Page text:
My "knowledge" regarding cats is due to the fact that my wife had a cattery for ten years. What I would like to point out is that when they piss on your laptop it's not because they want piss you they just want to mark that space for themselves in that way, in lack of better alternatives.

For the commentard who wrote about his dog shitting on the floor I would suggest that, perhaps, the dog has a message for him. Which reminds me of a woman who become the proud owner of one of our very special cats. She eventually found out that the cat refused to use the litter box unless it was dry clean and void of shit. And then she had three of them keeping at least one nice and clean all the time. And the cat nodded to her and said - you do flush the toilet before using it too, don't you.

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Re: Good on Jim

I don't agree, he could have easily saved the HD. And once again - beware of cats, they love to lay down on the warm keyboard and they seem to like the sound too. And now that I think about it, why have I newer tried to use my insurance.

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PACK YOUR BAGS! Boffins spot Earth-size planet most likeliest yet to harbor alien life

Lars
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Re: Gravity well problem

And I would feel awfully heavy and unable to move.

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Oh snap! UK Prime Minister Theresa May calls June election

Lars
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Re: Crooks caught in a RAT* trap?

"to show the EU we really don't care what they think:".

Why would they, they define the rules now. Look at the bright side, the more cool and intelligent part is in charge now and soon the unelected bureaucrats will take over and everybody will cool down.

Believe it or not, and isn't it funny, any country would survive half a year without even one politician but not even one week without its unelected bureaucrats.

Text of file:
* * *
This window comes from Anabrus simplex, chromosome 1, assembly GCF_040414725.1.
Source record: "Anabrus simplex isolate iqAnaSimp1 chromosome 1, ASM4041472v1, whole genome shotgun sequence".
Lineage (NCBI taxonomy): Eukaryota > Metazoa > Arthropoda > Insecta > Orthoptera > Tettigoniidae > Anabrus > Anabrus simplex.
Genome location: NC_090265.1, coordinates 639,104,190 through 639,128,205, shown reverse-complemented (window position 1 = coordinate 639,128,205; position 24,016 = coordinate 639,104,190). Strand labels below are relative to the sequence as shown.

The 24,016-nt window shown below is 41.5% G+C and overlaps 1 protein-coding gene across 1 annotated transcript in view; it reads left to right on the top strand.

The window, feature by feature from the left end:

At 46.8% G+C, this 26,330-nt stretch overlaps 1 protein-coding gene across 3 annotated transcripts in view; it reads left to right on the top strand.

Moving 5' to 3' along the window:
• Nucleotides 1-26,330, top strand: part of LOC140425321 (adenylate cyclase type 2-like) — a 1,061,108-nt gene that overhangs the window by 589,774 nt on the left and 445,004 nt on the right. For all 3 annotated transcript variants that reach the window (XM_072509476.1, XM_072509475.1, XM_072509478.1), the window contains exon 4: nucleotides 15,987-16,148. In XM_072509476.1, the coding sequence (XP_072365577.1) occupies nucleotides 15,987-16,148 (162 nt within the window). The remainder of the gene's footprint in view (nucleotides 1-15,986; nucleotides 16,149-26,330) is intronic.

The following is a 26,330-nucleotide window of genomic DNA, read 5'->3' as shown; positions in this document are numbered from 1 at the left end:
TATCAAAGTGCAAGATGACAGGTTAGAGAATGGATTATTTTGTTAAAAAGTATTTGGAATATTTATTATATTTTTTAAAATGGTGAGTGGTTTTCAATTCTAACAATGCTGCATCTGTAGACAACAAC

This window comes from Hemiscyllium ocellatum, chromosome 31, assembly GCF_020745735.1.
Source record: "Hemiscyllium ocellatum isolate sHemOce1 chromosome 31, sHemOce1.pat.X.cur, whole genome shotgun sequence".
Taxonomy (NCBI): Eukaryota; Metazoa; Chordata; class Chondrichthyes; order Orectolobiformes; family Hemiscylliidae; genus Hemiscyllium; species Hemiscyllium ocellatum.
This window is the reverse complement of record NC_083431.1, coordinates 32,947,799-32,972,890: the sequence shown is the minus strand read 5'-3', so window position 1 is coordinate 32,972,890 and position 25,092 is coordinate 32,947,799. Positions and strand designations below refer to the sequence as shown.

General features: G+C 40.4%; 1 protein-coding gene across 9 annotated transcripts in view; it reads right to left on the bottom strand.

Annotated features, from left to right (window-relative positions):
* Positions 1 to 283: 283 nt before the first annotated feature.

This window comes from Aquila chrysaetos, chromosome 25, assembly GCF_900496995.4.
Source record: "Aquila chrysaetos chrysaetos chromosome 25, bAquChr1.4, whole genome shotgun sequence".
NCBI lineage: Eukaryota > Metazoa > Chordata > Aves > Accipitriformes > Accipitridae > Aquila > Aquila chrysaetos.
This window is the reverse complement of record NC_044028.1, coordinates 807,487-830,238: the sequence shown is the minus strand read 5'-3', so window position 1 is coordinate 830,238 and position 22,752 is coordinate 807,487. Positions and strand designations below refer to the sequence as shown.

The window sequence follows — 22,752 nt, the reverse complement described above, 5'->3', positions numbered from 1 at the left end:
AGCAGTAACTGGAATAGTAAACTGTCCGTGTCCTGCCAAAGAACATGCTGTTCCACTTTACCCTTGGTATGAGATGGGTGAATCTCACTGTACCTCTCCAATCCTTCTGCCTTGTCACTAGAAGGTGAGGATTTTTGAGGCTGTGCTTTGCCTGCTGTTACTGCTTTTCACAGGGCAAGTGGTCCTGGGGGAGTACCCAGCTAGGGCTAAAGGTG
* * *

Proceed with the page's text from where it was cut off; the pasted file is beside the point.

I sometimes wonder if you Brits ever actually understood that old superb program "Yes Minister". Look again, who is up in the clouds and who is in charge. The damned truth is that there is only one profession where absolutely no qualifications are required and the unelected bureaucrats are not in that group. Hard as it is to understand, I have survived, regardless of the fact that my dentist is unelected too.

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Re: Who to choose?

"Labours core vote (the working poor) was the bit of the country voting most heavily in favour of Brexit".

You seem to believe they are all too dump to realize they have been conned. While there might be both winners and losers with a Brexit the working poor will not belong to the winners.

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The brexit party is over

The hot air is escaping the balloon. I think May has come to understand that the enthusiasm for a hard brexit is diminishing. And as always it's about the next election so she has decided there is more hot air in the balloon now than in 2020. And then there is, of course, the question if she was lying when she was against Brexit or has she been lying to you since the referendum. Politics. This time dear Brits vote using what you have between your ears and stop listening to the talking arseholes.

There is only one way to deal with the EU, take part, make it better, stop whining, it's a work in progress.

PS. nobody is going to steal the pound, Turkey is not joining the EU against your will, you will do well as long as you use your head for thinking, and you can restrict the number of immigrants just by using the EU laws available like some other EU countries do.

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In case you had forgotten, broadband body warns of risks Brexit poses to sector

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Re: Here's What!

"And I suspect that that is exactly what will happen." Exactly, and any all British "regs and policies" are totally worthless in the rest of the world for British export. Importing to higher or lower standards is all you can change. and still a trade agreement might not allow that either. The woman who says she "wants a trade agreement" will have to wake up and learn to understand the meaning of the word "agree".

PS. I don't much agree with the "by outsourcing many things to EU level" there was quite some competition for those agencies, bodies and institutions and I have no doubt the Brits shed a large amount of tears, like other EU countries.

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Boeing 737 turns 50

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Re: Clever design

Joe Sutter must have copied this then, such a new and clever design.

https://en.wikipedia.org/wiki/Messerschmitt_Me_262

(I have a feeling I have seen props on the wings too)

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Re: The 737 will likely be operated for 100 years